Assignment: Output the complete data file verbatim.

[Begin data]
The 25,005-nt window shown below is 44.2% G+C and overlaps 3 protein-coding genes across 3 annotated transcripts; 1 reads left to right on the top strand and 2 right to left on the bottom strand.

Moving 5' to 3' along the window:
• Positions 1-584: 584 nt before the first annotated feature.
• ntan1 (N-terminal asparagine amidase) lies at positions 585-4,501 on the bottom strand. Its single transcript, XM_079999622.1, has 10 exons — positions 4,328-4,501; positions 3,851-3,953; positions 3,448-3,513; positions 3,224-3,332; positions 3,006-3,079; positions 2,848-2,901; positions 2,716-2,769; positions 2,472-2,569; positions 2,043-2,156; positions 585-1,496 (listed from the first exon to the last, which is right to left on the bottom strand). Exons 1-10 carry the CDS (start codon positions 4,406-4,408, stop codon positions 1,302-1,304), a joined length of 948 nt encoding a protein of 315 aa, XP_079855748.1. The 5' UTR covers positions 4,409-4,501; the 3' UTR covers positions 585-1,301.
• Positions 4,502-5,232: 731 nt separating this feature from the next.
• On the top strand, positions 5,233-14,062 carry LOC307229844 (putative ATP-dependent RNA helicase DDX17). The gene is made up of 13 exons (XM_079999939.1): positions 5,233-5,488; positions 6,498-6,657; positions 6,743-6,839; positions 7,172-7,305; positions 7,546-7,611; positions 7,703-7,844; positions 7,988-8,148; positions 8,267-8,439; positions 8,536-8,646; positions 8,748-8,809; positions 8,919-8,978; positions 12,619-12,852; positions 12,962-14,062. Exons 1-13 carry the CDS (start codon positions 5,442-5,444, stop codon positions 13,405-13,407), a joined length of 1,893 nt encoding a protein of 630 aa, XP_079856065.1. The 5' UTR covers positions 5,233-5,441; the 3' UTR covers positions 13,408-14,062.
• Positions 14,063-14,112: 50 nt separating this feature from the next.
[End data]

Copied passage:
The 25,005-nt window shown below is 44.2% G+C and overlaps 3 protein-coding genes across 3 annotated transcripts; 1 reads left to right on the top strand and 2 right to left on the bottom strand.

Moving 5' to 3' along the window:
• Positions 1-584: 584 nt before the first annotated feature.
• ntan1 (N-terminal asparagine amidase) lies at positions 585-4,501 on the bottom strand. Its single transcript, XM_079999622.1, has 10 exons — positions 4,328-4,501; positions 3,851-3,953; positions 3,448-3,513; positions 3,224-3,332; positions 3,006-3,079; positions 2,848-2,901; positions 2,716-2,769; positions 2,472-2,569; positions 2,043-2,156; positions 585-1,496 (listed from the first exon to the last, which is right to left on the bottom strand). Exons 1-10 carry the CDS (start codon positions 4,406-4,408, stop codon positions 1,302-1,304), a joined length of 948 nt encoding a protein of 315 aa, XP_079855748.1. The 5' UTR covers positions 4,409-4,501; the 3' UTR covers positions 585-1,301.
• Positions 4,502-5,232: 731 nt separating this feature from the next.
• On the top strand, positions 5,233-14,062 carry LOC307229844 (putative ATP-dependent RNA helicase DDX17). The gene is made up of 13 exons (XM_079999939.1): positions 5,233-5,488; positions 6,498-6,657; positions 6,743-6,839; positions 7,172-7,305; positions 7,546-7,611; positions 7,703-7,844; positions 7,988-8,148; positions 8,267-8,439; positions 8,536-8,646; positions 8,748-8,809; positions 8,919-8,978; positions 12,619-12,852; positions 12,962-14,062. Exons 1-13 carry the CDS (start codon positions 5,442-5,444, stop codon positions 13,405-13,407), a joined length of 1,893 nt encoding a protein of 630 aa, XP_079856065.1. The 5' UTR covers positions 5,233-5,441; the 3' UTR covers positions 13,408-14,062.
• Positions 14,063-14,112: 50 nt separating this feature from the next.